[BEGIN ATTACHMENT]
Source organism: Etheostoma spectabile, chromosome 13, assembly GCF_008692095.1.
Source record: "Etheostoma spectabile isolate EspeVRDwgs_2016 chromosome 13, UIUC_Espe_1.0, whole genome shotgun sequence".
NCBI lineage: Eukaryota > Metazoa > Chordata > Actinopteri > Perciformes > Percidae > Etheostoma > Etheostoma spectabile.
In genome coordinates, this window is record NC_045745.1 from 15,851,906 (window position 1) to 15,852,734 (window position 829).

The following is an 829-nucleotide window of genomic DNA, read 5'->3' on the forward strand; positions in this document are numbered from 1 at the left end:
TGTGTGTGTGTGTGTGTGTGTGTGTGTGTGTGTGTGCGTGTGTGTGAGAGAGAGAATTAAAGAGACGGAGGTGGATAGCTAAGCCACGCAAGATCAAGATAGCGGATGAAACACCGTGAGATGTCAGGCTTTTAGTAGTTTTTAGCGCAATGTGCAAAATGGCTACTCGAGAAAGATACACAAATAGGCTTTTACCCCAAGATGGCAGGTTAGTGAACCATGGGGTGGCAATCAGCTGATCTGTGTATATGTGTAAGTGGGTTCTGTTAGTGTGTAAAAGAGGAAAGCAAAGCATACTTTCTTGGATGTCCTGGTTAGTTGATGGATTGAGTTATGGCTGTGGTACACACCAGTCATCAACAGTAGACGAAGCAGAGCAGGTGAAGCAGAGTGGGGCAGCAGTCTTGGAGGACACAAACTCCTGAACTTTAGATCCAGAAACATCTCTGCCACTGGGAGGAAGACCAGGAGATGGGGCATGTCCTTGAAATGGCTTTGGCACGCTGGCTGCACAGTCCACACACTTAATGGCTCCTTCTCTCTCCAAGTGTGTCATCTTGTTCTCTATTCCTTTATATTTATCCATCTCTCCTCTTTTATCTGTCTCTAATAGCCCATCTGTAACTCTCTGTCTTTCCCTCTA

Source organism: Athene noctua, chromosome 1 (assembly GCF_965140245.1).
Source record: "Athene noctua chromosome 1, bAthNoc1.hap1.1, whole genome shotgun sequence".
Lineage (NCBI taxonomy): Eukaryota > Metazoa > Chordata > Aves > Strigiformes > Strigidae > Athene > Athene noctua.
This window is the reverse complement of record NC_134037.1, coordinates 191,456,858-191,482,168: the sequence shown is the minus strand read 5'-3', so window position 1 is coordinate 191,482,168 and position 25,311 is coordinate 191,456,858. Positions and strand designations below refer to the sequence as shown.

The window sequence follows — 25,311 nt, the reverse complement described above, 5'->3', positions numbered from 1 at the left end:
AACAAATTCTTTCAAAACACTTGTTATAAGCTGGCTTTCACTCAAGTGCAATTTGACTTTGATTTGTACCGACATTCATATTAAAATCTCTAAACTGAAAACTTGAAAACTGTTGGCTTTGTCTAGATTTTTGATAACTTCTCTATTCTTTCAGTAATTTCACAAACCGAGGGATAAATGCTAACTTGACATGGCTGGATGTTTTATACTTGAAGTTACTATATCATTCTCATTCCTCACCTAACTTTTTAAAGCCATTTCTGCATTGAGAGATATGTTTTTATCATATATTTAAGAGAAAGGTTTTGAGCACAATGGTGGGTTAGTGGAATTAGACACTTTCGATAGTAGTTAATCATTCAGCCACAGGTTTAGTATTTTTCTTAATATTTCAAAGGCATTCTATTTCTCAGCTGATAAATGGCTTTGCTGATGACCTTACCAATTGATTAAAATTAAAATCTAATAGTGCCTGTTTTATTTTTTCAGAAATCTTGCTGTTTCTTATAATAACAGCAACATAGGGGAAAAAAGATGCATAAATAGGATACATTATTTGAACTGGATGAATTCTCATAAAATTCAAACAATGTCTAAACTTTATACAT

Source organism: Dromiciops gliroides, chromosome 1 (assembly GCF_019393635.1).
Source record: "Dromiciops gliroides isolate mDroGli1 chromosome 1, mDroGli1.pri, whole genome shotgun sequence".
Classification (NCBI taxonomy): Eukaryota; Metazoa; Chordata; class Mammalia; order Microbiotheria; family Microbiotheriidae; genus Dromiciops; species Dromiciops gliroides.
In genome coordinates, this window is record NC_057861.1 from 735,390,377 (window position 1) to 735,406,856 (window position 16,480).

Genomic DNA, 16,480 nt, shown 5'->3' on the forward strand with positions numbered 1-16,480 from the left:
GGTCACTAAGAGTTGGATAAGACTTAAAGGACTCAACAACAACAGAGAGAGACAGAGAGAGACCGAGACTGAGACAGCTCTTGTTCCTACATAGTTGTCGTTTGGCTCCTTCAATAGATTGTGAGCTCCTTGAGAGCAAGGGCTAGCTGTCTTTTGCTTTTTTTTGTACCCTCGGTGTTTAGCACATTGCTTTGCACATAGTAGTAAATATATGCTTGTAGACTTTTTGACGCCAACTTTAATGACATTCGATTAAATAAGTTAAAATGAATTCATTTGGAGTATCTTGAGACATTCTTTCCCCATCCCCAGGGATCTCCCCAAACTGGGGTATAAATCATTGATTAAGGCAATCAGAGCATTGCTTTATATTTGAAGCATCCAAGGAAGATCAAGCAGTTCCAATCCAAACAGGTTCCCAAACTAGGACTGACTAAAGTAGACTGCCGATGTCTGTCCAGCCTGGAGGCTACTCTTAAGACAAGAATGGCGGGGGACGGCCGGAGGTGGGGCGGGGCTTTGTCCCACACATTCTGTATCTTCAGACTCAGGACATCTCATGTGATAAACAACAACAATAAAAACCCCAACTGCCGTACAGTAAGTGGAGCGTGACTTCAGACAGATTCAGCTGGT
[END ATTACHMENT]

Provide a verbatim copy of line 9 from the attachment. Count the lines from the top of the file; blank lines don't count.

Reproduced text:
Lineage (NCBI taxonomy): Eukaryota > Metazoa > Chordata > Aves > Strigiformes > Strigidae > Athene > Athene noctua.